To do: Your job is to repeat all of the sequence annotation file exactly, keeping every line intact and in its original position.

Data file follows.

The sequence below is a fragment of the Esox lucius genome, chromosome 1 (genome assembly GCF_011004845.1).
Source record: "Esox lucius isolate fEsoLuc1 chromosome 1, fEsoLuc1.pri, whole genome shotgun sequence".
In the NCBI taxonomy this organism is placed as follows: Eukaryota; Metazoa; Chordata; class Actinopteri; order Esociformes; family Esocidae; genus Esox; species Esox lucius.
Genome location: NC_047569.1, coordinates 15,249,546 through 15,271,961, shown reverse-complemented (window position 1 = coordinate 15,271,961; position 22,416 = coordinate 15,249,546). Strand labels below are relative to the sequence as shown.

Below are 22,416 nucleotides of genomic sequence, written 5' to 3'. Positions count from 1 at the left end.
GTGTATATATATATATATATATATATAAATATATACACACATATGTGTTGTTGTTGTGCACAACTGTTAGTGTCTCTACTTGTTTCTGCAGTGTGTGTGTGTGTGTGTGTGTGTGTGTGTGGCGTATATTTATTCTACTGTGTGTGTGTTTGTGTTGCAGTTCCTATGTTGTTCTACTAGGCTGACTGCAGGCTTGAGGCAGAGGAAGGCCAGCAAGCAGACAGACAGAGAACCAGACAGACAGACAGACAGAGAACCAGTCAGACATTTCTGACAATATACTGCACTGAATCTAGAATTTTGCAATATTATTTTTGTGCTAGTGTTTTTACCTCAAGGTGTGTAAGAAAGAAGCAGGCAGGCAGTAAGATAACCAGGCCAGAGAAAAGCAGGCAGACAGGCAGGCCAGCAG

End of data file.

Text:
The sequence below is a fragment of the Esox lucius genome, chromosome 1 (genome assembly GCF_011004845.1).
Source record: "Esox lucius isolate fEsoLuc1 chromosome 1, fEsoLuc1.pri, whole genome shotgun sequence".
In the NCBI taxonomy this organism is placed as follows: Eukaryota; Metazoa; Chordata; class Actinopteri; order Esociformes; family Esocidae; genus Esox; species Esox lucius.
Genome location: NC_047569.1, coordinates 15,249,546 through 15,271,961, shown reverse-complemented (window position 1 = coordinate 15,271,961; position 22,416 = coordinate 15,249,546). Strand labels below are relative to the sequence as shown.

Below are 22,416 nucleotides of genomic sequence, written 5' to 3'. Positions count from 1 at the left end.
GTGTATATATATATATATATATATATAAATATATACACACATATGTGTTGTTGTTGTGCACAACTGTTAGTGTCTCTACTTGTTTCTGCAGTGTGTGTGTGTGTGTGTGTGTGTGTGTGTGGCGTATATTTATTCTACTGTGTGTGTGTTTGTGTTGCAGTTCCTATGTTGTTCTACTAGGCTGACTGCAGGCTTGAGGCAGAGGAAGGCCAGCAAGCAGACAGACAGAGAACCAGACAGACAGACAGACAGAGAACCAGTCAGACATTTCTGACAATATACTGCACTGAATCTAGAATTTTGCAATATTATTTTTGTGCTAGTGTTTTTACCTCAAGGTGTGTAAGAAAGAAGCAGGCAGGCAGTAAGATAACCAGGCCAGAGAAAAGCAGGCAGACAGGCAGGCCAGCAG